∙ Former inmates and prisoner advocates maintain that prison medical staff coerced the women, targeting those deemed likely to return to prison in the future. The audit released today notes that all women receiving tubal ligations had been incarcerated at least once before, indicating that they were repeat offenders.
∙ Federal officials said none of the tubal ligations performed since 2006 received sign-off by a state-level committee of medical professionals.

The audit revealed that more than half of the tubal ligation requested during that time period, some 74 in all, came from one facility, at Chowchilla. Most of those requests came from one physician, a Dr. James Heinrich, Valley State’s OB-GYN, or a nurse on his staff, according to the prison’s medical service request records. Defending the sterilizations with impeccable eugenic logic, Heinrich was quoted as commenting that the money spent sterilizing inmates was minimal “compared to what you save in welfare paying for these unwanted children – as they procreated more.”

Responding to the auditor’s report, state Sen. Ted Lieu (D-Redondo Beach) commented, “It made me sick to my stomach.” Lieu was the first to call for an investigation by the Medical Board of California, which is ongoing. He also demanded a formal apology from the federal receiver’s office, which took over medical care in the state’s prisons in 2006.

Senator Hanna Beth Jackson did her bit as well, introducing a bill that would ban all inmate sterilizations for birth control purposes. Under SB 1135, such surgeries would be performed only during life-threatening emergencies and to cure physical illness. Prisons performing sterilizations would be required to report annually the number of surgeries by race, age, reason and surgical method. The bill also provides legal protections for any personnel who report abuses.

All well and good, but SB 1135 would have more teeth if it proposed punitive actions, punishable by law for doctors and nurses who perform forced sterilizations, including fines, prison sentences and loss of certification. While the intention of the bill is decent enough, without such stipulations, it lacks teeth necessary to counter these practices. Keep in mind that historically, in the United States (and elsewhere) doctors were notoriously involved in playing God, practicing eugenic sterilization and promoting it.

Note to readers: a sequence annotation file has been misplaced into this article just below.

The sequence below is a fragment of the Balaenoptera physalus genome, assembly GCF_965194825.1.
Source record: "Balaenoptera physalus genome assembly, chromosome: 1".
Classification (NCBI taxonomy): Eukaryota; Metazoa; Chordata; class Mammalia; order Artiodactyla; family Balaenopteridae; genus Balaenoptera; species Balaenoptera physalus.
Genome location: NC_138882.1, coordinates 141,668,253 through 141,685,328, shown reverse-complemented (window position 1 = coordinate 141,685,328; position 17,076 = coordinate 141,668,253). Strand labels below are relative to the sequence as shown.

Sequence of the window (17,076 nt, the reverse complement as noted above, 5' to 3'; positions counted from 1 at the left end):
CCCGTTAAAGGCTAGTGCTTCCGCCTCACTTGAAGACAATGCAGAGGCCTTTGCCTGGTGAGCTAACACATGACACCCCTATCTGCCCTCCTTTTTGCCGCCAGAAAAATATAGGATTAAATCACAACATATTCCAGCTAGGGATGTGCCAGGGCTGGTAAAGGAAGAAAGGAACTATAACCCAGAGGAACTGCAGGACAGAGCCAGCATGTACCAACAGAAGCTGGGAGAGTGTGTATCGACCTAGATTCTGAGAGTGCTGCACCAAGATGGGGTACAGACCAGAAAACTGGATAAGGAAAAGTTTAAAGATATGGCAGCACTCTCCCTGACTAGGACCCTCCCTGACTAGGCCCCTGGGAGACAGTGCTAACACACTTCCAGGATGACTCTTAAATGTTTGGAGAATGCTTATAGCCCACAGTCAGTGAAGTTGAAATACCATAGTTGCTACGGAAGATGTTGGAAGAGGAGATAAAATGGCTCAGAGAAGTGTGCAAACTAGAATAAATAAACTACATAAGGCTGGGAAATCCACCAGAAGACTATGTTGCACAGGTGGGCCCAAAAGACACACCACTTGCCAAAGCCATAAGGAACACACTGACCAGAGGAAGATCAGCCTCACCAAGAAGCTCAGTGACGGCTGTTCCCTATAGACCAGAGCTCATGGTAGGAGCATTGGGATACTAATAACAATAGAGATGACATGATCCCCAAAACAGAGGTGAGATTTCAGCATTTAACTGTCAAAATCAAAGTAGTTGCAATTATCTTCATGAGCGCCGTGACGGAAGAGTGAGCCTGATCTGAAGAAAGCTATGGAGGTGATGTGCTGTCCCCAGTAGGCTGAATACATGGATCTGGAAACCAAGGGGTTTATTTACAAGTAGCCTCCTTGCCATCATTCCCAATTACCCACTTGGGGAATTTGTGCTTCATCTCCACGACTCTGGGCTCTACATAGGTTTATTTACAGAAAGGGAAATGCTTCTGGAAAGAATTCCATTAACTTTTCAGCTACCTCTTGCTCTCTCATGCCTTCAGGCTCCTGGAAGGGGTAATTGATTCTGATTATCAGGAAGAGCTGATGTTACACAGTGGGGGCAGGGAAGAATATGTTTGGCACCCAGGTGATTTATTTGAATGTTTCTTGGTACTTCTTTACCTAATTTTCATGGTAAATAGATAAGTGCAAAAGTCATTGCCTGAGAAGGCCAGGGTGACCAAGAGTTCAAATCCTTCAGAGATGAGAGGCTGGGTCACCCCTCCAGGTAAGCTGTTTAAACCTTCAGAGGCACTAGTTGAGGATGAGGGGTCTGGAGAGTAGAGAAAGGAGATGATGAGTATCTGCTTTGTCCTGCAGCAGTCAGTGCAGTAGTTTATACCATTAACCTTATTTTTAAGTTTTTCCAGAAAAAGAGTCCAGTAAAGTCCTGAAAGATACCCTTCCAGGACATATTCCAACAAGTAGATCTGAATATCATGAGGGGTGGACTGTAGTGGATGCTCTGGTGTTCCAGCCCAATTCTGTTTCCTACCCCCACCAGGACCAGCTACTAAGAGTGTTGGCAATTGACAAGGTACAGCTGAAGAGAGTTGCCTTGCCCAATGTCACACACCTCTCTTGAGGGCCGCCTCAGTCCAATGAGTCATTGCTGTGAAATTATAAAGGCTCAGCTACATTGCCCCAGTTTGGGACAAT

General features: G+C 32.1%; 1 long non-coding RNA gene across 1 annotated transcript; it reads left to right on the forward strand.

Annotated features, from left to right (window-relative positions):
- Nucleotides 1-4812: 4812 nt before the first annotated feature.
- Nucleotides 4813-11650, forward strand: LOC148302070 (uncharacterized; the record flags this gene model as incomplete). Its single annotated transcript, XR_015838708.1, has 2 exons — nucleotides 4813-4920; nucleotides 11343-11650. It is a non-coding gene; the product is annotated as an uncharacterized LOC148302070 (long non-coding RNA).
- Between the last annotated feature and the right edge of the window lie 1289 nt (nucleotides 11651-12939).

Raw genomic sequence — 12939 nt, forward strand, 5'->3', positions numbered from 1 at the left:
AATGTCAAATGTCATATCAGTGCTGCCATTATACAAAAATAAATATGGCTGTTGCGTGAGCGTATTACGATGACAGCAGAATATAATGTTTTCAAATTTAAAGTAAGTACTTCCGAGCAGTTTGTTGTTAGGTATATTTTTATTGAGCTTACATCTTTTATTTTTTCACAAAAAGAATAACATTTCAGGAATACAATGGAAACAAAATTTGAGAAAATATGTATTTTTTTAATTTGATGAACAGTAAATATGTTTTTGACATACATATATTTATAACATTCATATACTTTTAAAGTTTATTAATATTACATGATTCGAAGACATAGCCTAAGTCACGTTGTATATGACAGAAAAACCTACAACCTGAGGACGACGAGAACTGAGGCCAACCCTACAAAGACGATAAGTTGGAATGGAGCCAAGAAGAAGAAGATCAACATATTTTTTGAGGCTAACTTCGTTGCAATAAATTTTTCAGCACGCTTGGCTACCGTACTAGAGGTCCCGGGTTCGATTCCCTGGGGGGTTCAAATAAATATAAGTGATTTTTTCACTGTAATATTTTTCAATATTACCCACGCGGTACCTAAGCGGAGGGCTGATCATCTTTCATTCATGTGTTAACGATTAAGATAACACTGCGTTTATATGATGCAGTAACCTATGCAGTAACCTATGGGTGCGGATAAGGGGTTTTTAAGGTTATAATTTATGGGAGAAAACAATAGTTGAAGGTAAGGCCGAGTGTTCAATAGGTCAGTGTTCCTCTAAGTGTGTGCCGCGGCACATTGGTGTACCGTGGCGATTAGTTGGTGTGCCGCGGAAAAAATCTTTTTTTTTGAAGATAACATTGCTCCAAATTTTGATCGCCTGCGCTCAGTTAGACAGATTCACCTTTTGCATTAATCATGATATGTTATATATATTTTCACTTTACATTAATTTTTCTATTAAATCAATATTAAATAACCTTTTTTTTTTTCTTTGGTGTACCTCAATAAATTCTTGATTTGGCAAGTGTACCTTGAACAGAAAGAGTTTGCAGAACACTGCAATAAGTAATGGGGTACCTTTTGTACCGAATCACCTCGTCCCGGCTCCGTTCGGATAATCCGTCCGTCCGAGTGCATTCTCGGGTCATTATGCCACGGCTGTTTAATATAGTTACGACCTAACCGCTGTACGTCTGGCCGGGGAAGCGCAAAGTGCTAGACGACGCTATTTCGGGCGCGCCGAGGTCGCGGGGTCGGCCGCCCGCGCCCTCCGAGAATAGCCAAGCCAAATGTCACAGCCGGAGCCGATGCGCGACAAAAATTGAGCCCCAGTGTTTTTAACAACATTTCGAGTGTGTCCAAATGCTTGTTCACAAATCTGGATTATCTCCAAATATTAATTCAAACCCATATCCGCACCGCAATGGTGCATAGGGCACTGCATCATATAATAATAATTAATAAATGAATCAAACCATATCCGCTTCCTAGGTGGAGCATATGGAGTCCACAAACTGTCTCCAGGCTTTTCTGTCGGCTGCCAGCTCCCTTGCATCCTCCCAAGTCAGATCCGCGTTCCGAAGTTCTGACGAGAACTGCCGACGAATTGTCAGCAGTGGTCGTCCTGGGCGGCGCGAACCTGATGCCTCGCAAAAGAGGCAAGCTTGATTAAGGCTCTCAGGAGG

The practice of pressuring especially women to accept sterilization in return for reduced sentences was rampant in the nation’s prisons, mental hospitals, public hospitals and orphanages during the height of the eugenics craze in this country between 1900 and 1940. Another common tactic was to sterilize women at the time or just after they gave birth. In many cases, this was done without the woman’s consent, or even knowledge. During that period, official statistics, which undercount the seriousness of the abuse by a large margin, California led the nation in the number of eugenic sterilizations.

“Eugenics”, little more than an obscene form of social control based on denying people their reproductive rights, always targeted the impoverished, racial and cultural minorities. The theoretical basis for it, a pseudo-science based on a profound ignorance of genetics, was developed in Great Britain in the 19th century. Its practical application – using forced vasectomy and tubal ligation – against institutionalized persons in the United States was developed and given legal sanction in the United States in the period approximately between 1900 and 1940. But its “true potential” was only reached with the Nazi extermination programs against Jews, Slavic peoples, Soviet POWs, French miners during World War II. Prior to gassing “eugenically unfit” persons, the Nazis force sterilized several hundred thousand, using U.S. developed legal procedures (the Virginia sterilization laws) as a guide.

Among the definitions used in The United Nations Convention on Genocide (1948) to define the act of genocide as it is today accepted by international law is Article 2d, which reads that genocide includes “Imposing measures intended to prevent births within the group”. Put more bluntly, but clearly international law defines involuntary sterilization that targets a group of people based upon class, race, religion or political orientation as genocide, nothing less. As a result of the Nazi genocidal excesses and the UN Convention on Genocide, the eugenics movement lost much of its gloss. Its defenders were forced to retreat, the association of American eugenicists with the crimes of Nazism an undeniable fact.

Indeed, American eugenicists defended Nazi practices long after they became public knowledge. But the movement’s ability to maintain a positive public posture was essentially destroyed in the furnaces of Auschwitz and the factories of I.B. Farben. It might also be added that already by the mid 1930s, the genetic basis of eugenics had been thorough discredited. It was not an easy chore to give eugenics a facelift, but its defenders did exactly that, finding a certain space in both the birth control and population control movements.